(Bloomberg) -- Thousands of health officials across India are racing to identify people connected to at least 10 virus hotspots, as the infection rate continues to climb in the world’s second most populous country.
In the capital New Delhi, thousands of Muslims attended a gathering in mid-March that is now the focus of an urgent contact tracing effort stretching though several states and into Southeast Asia. In a separate cluster, as many as 30,000 people are under strict quarantine in the northern state of Punjab after a Sikh priest, Baldev Singh, refused to self-isolate after returning from a trip to Europe. He attended events in more than a dozen villages in March before he died from Covid-19.
With barely 48,000 tests conducted in a nation of 1.3 billion people -- and the Ministry of Health’s confirmation that India is utilizing less than 40% of its available testing capacity -- virology experts say the true rate of infection in the country could be much higher. India has so far identified 2,032 coronavirus cases and 58 deaths, according to data compiled by the Baltimore-based Johns Hopkins University.
The newly emerging infection clusters could signal the start of a serious virus battle for India, where health officials insist there are no community transmissions. The exodus of hundreds of thousands of poor laborers from cities to the hinterland has also increased concerns that the virus may have spread wider across the country.
“As far as the Indian population movements are concerned, whether they are migrants or folks moving back to their villages, it’s all a formula for chaos and disaster,” said Steve H. Hanke, professor of Applied Economics at John Hopkins University. “Given the wholly inadequate health infrastructure in India in general and particularly in the outlying rural villages, the magnitude of the disaster will be magnified.”
Prime Minister Narendra Modi said in a tweet on Thursday he’d “share a video message with my fellow Indians.”
The New Delhi religious gathering has been linked with more than 400 confirmed infections and 19 deaths across at least nine states and territories, Lav Agarwal, a senior official in the Ministry of Health said at a regular briefing on Thursday.
More than 2,000 people have been evacuated from the city’s tightly packed Nizamuddin area, where Muslim devotees from throughout the country, as well as Indonesia and Malaysia, attended the gathering at the Tabligh-e-Jamaat’s Markaz. About 334 have been admitted to hospital while more than 1,800 have been quarantined, Punya Salila Srivastava, a senior official from the Ministry of Home affairs said Thursday.
In Telangana, more than 1,000 people who attended the gathering have been quarantined, said G. Srinivas Rao, director of the southern state’s public health department. Six attendees have since died after contracting the infection, the office of the chief minister said in a tweet. In southern state of Karnataka, about 300 people attended the congregation and 40 of them have been identified and quarantined, state Health Minister B. Sriramulu said in a tweet.
Quarantine efforts were also underway in the states of Madhya Pradesh and Gujarat, with India Railway scrambling to provide information regarding the thousands of passengers who traveled on five trains with people from the New Delhi gathering, the Press Trust of India said.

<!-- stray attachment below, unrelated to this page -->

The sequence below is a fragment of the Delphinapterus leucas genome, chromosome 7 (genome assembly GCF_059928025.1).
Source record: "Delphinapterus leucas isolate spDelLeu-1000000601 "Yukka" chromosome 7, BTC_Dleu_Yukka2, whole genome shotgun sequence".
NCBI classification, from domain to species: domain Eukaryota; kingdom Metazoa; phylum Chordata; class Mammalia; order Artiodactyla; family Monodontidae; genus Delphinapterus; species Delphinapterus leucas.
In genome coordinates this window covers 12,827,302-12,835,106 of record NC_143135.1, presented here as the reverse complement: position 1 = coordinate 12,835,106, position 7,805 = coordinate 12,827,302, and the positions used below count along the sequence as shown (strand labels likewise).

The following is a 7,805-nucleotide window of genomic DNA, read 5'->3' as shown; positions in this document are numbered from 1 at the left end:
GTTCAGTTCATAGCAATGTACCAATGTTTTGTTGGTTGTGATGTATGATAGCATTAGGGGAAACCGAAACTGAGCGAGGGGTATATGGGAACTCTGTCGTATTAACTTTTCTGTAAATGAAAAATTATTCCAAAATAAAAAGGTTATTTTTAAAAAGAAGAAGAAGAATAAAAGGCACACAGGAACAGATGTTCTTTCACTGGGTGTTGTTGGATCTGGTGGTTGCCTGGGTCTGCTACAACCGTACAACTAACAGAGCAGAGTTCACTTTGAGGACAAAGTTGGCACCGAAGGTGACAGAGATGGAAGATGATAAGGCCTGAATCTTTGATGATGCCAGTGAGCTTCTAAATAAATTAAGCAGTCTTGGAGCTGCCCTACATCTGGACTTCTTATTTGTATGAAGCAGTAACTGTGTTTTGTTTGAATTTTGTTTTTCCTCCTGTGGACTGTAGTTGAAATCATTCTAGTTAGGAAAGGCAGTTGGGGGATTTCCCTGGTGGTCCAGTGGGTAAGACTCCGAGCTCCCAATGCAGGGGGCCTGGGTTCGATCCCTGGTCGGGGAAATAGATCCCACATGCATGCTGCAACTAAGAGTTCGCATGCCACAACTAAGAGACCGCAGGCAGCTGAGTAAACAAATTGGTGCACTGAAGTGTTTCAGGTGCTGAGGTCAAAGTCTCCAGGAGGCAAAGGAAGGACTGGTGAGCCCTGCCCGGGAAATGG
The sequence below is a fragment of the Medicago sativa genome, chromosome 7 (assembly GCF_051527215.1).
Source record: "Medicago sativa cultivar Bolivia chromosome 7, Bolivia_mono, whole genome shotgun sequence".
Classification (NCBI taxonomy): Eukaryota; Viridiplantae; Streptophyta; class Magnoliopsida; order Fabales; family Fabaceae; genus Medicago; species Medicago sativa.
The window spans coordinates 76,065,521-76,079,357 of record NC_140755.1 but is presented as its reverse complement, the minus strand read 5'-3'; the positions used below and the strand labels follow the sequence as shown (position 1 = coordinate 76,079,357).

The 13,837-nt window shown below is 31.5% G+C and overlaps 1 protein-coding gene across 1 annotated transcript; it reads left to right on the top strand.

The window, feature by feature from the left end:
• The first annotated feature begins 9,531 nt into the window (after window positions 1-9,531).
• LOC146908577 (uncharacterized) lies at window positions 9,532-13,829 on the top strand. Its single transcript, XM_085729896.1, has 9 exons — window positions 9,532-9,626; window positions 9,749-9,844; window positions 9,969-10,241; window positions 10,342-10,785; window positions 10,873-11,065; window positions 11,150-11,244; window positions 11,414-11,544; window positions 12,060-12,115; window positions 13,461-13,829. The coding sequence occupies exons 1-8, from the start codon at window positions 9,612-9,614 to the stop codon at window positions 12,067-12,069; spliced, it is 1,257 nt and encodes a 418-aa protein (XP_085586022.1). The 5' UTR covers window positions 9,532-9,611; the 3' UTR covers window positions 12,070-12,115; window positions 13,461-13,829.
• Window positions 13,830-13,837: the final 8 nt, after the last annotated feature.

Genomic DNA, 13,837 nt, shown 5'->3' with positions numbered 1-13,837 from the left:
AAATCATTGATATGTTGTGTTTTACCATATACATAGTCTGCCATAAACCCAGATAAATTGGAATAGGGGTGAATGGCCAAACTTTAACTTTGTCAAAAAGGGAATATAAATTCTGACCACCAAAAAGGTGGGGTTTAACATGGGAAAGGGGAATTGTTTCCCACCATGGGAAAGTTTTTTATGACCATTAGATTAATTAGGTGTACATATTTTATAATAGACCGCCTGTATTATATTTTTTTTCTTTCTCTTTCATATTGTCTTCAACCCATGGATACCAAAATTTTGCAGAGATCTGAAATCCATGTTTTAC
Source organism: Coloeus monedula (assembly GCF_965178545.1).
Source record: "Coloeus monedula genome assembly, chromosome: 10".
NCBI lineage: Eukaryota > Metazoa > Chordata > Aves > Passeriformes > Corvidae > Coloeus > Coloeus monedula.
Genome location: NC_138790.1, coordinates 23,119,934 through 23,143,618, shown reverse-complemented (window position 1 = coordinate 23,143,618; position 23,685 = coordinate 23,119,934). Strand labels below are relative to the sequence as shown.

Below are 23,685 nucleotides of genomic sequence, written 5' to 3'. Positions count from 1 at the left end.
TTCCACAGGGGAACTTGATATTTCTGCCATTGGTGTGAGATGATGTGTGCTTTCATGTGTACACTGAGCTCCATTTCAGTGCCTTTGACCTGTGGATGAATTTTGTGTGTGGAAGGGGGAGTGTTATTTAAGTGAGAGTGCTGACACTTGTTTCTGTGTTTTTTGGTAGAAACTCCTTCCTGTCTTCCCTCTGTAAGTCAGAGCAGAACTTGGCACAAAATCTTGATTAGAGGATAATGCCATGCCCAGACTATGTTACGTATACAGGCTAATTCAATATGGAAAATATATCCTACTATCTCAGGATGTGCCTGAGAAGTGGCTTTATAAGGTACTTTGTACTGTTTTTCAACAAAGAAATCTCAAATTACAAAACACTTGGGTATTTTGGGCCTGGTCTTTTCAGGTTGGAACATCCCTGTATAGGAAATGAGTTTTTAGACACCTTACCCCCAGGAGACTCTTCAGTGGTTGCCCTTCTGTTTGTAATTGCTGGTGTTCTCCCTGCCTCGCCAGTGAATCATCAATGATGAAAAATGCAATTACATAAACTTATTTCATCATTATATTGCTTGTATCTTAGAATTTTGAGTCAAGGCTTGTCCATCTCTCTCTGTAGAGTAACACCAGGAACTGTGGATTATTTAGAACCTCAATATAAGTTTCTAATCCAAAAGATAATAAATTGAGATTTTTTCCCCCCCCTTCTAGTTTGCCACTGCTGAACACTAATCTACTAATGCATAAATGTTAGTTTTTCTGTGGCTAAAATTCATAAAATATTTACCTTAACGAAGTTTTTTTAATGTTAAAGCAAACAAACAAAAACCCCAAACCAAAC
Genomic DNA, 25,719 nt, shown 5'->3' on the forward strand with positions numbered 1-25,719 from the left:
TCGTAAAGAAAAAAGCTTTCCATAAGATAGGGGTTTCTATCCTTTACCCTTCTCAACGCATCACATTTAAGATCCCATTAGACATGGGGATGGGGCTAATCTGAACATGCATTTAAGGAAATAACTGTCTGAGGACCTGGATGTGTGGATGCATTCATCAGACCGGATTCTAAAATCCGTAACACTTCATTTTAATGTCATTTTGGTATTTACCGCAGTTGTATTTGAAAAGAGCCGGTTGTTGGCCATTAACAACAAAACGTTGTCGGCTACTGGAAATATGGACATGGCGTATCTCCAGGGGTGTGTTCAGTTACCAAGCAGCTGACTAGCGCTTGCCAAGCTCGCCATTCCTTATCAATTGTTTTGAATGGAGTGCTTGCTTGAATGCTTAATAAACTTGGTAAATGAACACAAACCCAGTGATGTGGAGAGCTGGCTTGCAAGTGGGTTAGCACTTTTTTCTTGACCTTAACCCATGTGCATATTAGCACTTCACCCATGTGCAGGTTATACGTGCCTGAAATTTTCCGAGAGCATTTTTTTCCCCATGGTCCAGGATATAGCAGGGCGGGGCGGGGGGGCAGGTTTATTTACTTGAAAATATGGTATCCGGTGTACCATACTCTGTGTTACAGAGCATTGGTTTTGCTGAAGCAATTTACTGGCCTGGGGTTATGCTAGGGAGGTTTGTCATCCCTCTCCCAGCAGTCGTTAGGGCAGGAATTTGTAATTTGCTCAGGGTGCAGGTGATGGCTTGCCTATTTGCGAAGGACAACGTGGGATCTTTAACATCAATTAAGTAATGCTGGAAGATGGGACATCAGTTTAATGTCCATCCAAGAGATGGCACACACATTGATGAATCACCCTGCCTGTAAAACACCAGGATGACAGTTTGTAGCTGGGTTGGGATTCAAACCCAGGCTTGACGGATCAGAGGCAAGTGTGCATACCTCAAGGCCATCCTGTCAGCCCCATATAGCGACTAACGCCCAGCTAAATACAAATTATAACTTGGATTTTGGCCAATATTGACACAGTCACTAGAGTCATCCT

In Punjab, 19 people who came into contact with the Sikh spiritual leader have tested positive and are in hospitals, said Gautam Jain, sub-divisional magistrate of Banga area of Shaheed Bhagat Singh Nagar district. A buffer zone of seven kilometers has been created around 15 villages and medical teams are going house-to-house to monitor the health of residents, Jain said.
Meanwhile in the densely populated Dharavi, the sprawling mini-township once described as Asia’s largest slum, one person has died from the virus and 400 flats and shops have been sealed as health workers investigate the outbreak. Covering 551 acres -- about the size of Monaco -- it is also one of India’s largest cluster of small businesses.
Faithful at Risk
Large religious gatherings have been at the center of other clusters across Asia. In Malaysia about half of the country’s confirmed cases have been linked to an event that ran from Feb. 27 to March 1 attended by about 16,000 people at a mosque near Kuala Lumpur.
Meanwhile, an obscure religious sect in South Korea attracted global attention in February after being linked to a sudden spike in coronavirus infections. The group, called the Shincheonji -- which translates to “new heaven and land” -- has accounted for at least 5,171 confirmed cases, or 52% of all confirmed cases in the country.
While the Tabligh-e-Jamaat has been severely criticized for violating social distancing norms and jeopardizing the country’s virus fighting efforts -- the Delhi government has even initiated a police investigation -- its event took place 10 days before the national lockdown was announced. At that time, the 543-member lower house of parliament was still meeting and the country’s president hosted a breakfast gathering for some 100 people.
In a statement Tuesday, the Jamaat denied violating lockdown norms. It said its program was discontinued on March 22 -- before the nationwide shutdown was announced -- but because the city of New Delhi was by then partially locked down, a large number of its visitors were unable to go back home.
(Updates with new case detail in second, seventh, eighth paragraph)
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